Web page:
The short-term effects, whether in Joplin, Japan or Jakarta, Indonesia, are "unambiguously contractionary," said Charles Wolf, an economist with the Rand Corp. and senior research fellow at the Hoover Institution.
"But in the medium and longer terms, and under favorable conditions, natural disasters can be stimulative," he added, citing the quick return to growth for Indonesia after the 2004 tsunami and China after the Chengdu earthquake of 2008.
But James E. Glassman, senior economist and managing director at J.P. Morgan Chase & Co., said the argument that a major natural disaster can bring lasting economic benefits is far-fetched.
"If this were so," he wrote, "governments could counteract economic downturns and spur new growth simply by destroying property."
Many development specialists see post-Katrina New Orleans as a key test case. Tourism has rebounded and the Louisiana Superdome has reopened, but large pockets of devastation remain and the overall population is far below pre-Katrina levels.
"The economy in New Orleans is doing better than it has in decades," said Michael Hecht, president and CEO of Greater New Orleans Inc. He pointed out that the disaster helped New Orleans weather the recession better than most other cities. Its unemployment rate has consistently been two to three points lower than the rest of the country.
"All of that rebuilding activity helped supply employment, while the rest of the country was going through a recession," he said.
New Orleans received billions of dollars in disaster funding and used that money to build homes, schools, hospitals and businesses that are better than those before Katrina. Many communities that have suffered disasters are innovating as they rebuild.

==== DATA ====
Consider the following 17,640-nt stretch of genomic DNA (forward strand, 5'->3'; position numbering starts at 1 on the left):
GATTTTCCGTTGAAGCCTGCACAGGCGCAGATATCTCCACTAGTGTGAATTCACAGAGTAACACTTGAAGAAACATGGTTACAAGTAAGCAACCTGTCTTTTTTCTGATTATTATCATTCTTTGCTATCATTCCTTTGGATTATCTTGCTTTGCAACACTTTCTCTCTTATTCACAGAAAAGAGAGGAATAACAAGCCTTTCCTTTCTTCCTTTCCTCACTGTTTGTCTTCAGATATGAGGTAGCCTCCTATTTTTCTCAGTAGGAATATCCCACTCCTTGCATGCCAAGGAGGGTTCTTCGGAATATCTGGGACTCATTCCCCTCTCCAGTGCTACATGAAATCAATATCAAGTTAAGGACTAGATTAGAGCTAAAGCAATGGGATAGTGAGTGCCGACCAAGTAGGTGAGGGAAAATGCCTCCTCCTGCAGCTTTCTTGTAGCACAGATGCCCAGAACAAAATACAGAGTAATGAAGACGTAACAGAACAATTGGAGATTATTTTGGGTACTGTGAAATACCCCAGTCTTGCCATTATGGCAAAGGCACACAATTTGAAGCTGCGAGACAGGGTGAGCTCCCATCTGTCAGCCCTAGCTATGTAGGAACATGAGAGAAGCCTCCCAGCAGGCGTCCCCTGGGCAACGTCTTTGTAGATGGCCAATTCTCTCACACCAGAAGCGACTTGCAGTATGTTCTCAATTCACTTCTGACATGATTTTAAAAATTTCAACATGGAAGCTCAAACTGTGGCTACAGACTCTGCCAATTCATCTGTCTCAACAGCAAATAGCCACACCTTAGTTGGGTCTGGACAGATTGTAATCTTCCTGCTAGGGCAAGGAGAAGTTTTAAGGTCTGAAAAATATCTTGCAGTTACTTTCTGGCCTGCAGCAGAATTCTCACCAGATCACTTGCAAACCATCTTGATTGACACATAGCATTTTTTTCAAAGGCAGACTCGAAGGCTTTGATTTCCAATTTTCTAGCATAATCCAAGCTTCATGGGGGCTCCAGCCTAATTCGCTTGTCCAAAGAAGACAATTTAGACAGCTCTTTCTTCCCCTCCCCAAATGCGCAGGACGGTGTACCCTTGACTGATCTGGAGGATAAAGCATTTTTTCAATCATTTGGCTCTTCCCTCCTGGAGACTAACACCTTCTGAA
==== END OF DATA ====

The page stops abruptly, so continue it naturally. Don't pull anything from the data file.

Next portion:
"It's given New Orleans brand new infrastructure in everything from flood protection to schools to roads," Mr. Hecht said. "The near-death experience of Katrina served as a cultural wake-up call for New Orleans. We have a much more innovative attitude."
The city doesn't look at the economic revival as a benefit of Katrina. Rather, it sees the turnaround as a way to recognize those who were lost in the disaster.
"You would never characterize Katrina as a 'good thing,' " Mr. Hecht said. "There's almost nobody here who didn't lose somebody to Katrina. You would never wish for this.
"What is interesting is you can somewhat honor those who suffered by rebuilding in a way that is smarter, better and more sustainable than before," he added. "And I believe that's what we're doing here."
The concern in New Orleans, and in other cities that have suffered through disasters, is that the economic boom will disappear after the relief efforts and funding are depleted.
"That is the critical question," Mr. Hecht said. "When the Katrina funds run out in three to five years, are we going to have an economy that is more robust than we had before Katrina?"
In Joplin, the healing process, both in human and economic terms, remains a work in progress.
"We're still mourning our losses," said Joplin's Ms. Smith. "But this community is not a victim at all."